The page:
Prosecution of Andrew Fastow Essay

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Andrew Fastow was the Chief Financial Advisor for Enron. As such, he was responsible for the vast majority of the financial legal transgressions the company enacted prior to its dissolution early last decade. The specific laws that Fastow violated include wire fraud and securities fraud; he was sentenced for six years on two counts of each charge midway through last decade. Security fraud is deliberately misrepresenting a company’s assets in regards to its securities—and the perception of those securities. Fastow was aware that Enron’s securities were based on incorrect reporting which inflated its assets, making those securities more valuable than they otherwise would have been. Wire fraud is a deliberate misrepresentation of information wired within or between states. It is a crime because wiring information is a valuable means of communication, particularly in financial circles in which securities are involved. Fastow was frequently involved in the wire fraud with Enron whenever there was wire communication about the company’s financial information, which was in and of itself fraudulent. Thus, whenever that financial information was transacted via elements of the wire fraud law, that law was deliberately infringed. Wire fraud involves using federal communication devices for purposeful misrepresentations, including media such as telephones and email.

The offender’s behavior that violated the law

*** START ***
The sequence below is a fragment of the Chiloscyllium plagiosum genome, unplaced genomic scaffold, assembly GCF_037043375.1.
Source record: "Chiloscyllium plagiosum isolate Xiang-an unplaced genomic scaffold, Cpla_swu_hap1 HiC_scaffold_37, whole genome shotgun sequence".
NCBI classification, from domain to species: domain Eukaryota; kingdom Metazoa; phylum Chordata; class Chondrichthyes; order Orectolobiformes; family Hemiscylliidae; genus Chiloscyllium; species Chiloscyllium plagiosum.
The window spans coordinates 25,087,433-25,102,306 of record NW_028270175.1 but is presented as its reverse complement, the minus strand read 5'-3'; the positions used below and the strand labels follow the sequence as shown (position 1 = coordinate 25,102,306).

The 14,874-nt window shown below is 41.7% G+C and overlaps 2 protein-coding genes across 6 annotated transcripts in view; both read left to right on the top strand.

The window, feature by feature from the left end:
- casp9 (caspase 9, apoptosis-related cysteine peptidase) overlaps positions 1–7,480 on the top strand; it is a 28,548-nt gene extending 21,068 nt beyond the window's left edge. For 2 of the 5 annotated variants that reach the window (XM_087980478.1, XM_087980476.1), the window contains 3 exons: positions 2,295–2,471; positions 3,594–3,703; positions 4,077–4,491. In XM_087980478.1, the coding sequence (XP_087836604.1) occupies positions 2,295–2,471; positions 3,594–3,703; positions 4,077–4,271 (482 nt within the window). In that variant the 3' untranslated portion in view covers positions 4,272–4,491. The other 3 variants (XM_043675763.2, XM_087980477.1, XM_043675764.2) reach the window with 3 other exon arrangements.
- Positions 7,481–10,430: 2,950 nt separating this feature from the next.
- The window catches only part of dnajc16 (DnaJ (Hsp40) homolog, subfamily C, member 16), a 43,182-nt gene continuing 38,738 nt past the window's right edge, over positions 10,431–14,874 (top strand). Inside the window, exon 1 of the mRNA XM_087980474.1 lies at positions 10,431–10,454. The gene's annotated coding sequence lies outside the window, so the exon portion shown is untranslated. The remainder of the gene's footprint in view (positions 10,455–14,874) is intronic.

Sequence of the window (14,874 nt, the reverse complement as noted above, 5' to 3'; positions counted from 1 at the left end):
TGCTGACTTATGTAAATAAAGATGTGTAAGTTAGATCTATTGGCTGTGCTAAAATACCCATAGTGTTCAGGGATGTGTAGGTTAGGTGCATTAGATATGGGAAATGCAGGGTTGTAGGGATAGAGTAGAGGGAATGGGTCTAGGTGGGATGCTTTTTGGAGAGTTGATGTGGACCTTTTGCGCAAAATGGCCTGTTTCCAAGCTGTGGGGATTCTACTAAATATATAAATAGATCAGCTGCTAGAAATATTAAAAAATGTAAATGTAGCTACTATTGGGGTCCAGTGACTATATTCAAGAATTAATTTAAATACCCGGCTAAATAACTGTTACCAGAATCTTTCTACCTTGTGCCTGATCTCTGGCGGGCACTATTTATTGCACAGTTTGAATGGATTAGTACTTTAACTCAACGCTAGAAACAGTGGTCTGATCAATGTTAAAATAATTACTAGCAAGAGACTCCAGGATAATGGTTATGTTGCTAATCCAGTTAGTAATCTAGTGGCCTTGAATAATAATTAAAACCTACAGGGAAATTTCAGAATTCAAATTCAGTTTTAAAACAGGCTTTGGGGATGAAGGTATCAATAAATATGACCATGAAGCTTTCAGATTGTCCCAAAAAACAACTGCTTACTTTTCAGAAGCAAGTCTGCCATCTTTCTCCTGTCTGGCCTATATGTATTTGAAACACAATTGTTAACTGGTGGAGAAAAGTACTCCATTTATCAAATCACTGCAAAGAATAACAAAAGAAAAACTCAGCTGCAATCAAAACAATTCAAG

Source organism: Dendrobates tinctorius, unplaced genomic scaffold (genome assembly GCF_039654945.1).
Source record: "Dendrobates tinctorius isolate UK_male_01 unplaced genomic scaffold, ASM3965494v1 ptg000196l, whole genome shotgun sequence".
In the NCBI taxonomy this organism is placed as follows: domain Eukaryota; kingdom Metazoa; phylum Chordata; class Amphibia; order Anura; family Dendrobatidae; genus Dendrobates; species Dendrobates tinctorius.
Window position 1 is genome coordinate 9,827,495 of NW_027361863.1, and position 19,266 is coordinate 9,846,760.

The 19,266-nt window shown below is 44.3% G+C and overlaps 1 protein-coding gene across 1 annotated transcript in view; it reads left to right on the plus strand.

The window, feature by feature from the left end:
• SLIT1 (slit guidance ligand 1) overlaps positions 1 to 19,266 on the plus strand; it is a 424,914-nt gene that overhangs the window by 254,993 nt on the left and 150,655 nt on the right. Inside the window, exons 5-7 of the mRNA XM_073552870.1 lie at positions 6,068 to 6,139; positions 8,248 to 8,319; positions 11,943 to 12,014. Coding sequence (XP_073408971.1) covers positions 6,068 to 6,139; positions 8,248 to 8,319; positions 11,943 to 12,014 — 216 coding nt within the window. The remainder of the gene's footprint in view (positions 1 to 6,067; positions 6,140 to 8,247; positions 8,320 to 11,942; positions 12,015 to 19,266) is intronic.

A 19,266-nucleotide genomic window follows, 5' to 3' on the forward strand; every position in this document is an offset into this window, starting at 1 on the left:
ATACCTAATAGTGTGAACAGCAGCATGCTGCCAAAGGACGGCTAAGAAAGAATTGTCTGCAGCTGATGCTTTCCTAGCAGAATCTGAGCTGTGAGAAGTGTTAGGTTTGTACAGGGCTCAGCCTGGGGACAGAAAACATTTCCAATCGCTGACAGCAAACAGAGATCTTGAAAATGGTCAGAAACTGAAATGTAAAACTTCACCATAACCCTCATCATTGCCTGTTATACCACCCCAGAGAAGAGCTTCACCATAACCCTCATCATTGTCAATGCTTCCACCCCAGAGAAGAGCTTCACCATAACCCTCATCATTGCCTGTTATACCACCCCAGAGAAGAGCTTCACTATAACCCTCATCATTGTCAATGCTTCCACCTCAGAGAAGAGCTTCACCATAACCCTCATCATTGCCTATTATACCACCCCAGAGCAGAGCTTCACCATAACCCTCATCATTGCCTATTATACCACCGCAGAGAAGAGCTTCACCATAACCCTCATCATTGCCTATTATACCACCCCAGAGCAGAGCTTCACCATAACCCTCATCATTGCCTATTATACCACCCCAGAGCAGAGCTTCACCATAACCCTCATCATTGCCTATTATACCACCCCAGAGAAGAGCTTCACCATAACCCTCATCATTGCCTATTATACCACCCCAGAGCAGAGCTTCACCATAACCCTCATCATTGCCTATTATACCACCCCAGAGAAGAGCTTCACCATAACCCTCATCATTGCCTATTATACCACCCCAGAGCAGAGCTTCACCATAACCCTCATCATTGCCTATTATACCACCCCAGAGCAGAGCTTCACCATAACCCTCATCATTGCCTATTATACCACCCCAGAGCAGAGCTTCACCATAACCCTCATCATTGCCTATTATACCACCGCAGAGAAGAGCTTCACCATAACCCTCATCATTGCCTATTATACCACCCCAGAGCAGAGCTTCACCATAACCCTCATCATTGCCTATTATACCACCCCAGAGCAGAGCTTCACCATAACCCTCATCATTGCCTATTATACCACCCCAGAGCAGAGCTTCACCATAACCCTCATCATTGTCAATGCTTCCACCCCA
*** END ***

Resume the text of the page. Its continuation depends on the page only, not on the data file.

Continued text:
There were several things which Fastow did to repeatedly commit both wire fraud and securities fraud. Perhaps his actions to commit wire fraud were more pervasive than those to commit the former crime.
One of the primary ways that Fastow committed wire fraud was by communicating with a number of banks to hide Enron’s mounting debt while inflating its assets. Fastow did this numerous times, calling these banks—such as Merrill Lynch “problem solvers” when it was time for Enron to do its quarterly accounting (Barrionuevo, 2006). These banks were complicit in Enron’s complicated fraud scheme because it was financially beneficial for them to be so. There is an inherent link between what Fastow did in his wire fraud as it related to securities fraud. When he would use communication consisting of wire fraud to detail information which affected Enron’s securities and the exchange of those securities, he was committing securities fraud as well. Fastow would also directly pay banks to enable Enron to meet desirable financial projections for quarters. Doing so was a means of bribing banks to commit fraud that was favorable to Enron’s finances. He would communicate these bribes via email or on the phone; those fraudulent projections in turn would influence security trades. Fastow also created shell companies—companies primarily existing….....

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Barrionuevo, A. (2006). Fastow a key for plaintiffs in bank suits. Retrieved from

Emshwiller, J.R. (2006). In Enron trial, LJM is a double-edged sword. Retrieved from

McLean, B., Elkind, P. (2013). The Smartest Guys in the Room: The Amazing Rise and Scandalous Fall of Enron. New York: Penguin Random House.

Norris, F., Eichenwald, K. (2002). Enron’s many strands: The accounting; fuzzy rules of accounting and Enron. Retrieved from

Rogers, J. (2004). Fastow and his wife plead guilty. Retrieved from

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